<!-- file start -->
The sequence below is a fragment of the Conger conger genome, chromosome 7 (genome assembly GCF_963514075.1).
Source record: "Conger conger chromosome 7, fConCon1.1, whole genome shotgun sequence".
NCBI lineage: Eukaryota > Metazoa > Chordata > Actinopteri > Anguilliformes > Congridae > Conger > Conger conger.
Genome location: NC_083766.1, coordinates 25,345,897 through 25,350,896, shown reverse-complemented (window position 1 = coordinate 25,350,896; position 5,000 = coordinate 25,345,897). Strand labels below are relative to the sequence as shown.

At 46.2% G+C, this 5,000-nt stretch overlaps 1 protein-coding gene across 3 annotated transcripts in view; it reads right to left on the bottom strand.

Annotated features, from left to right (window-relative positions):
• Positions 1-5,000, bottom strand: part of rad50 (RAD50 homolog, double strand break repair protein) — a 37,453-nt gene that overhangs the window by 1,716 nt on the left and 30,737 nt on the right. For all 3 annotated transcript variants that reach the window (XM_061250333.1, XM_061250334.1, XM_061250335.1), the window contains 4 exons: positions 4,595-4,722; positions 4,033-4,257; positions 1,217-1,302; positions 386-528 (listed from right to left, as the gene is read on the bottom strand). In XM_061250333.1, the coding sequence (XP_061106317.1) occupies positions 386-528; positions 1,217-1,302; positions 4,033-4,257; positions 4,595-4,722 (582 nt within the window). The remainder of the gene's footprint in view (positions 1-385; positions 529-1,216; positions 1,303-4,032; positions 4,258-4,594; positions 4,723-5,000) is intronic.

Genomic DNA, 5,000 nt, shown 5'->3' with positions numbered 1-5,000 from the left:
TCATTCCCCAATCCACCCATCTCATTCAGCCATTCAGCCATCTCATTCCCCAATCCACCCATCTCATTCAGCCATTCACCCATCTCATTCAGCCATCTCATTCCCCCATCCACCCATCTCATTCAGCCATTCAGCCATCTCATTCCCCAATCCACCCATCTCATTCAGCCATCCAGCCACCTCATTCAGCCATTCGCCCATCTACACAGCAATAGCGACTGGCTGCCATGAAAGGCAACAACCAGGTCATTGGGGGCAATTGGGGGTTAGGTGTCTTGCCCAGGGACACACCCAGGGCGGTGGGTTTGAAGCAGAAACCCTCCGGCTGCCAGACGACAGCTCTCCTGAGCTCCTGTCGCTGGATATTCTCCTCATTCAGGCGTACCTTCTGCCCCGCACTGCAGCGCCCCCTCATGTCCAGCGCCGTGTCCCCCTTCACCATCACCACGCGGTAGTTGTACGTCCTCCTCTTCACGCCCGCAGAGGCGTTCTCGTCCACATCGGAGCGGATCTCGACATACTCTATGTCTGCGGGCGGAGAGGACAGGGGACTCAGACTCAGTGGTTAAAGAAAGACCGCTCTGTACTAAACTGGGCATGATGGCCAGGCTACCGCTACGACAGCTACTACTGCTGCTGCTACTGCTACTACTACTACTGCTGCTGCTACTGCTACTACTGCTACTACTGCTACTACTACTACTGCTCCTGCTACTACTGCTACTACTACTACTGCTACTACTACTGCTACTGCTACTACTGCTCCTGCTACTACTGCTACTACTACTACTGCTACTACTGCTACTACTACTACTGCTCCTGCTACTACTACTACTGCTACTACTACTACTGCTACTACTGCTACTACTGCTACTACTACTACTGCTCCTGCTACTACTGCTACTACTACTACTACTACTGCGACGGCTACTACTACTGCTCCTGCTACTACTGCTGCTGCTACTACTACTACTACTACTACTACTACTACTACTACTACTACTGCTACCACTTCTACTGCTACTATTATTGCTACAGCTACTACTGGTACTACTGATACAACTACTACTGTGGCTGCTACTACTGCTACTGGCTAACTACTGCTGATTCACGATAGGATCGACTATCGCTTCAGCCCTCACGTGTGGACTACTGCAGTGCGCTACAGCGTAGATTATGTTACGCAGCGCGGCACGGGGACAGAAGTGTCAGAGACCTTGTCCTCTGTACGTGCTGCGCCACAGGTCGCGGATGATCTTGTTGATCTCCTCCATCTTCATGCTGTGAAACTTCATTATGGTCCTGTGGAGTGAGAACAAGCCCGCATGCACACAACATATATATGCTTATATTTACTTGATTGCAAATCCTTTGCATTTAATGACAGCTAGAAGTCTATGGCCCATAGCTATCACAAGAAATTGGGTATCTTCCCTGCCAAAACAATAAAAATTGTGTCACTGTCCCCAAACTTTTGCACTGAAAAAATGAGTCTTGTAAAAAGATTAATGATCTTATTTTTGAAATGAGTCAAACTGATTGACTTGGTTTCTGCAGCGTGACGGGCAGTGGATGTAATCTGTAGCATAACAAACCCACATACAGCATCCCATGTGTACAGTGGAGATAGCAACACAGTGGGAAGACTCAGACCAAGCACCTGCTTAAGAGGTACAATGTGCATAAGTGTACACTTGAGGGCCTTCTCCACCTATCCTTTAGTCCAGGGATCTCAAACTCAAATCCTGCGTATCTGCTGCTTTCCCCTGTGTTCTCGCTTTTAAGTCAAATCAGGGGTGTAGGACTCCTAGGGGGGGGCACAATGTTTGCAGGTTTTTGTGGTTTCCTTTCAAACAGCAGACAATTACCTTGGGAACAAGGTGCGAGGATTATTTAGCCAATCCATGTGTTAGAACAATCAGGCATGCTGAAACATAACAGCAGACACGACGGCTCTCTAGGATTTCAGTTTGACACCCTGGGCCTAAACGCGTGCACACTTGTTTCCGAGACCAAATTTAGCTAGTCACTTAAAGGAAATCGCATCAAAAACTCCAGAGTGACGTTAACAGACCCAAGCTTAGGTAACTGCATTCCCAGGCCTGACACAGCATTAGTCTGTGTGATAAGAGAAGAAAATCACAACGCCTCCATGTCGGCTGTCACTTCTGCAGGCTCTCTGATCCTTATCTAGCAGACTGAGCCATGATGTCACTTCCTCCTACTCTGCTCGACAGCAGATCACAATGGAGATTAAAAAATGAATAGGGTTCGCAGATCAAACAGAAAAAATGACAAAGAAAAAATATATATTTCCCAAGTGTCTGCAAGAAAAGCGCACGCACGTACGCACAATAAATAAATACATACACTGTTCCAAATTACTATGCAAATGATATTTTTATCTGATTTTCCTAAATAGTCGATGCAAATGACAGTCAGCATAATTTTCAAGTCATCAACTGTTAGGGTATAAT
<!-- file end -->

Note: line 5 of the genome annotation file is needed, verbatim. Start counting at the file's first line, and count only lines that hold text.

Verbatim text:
At 46.2% G+C, this 5,000-nt stretch overlaps 1 protein-coding gene across 3 annotated transcripts in view; it reads right to left on the bottom strand.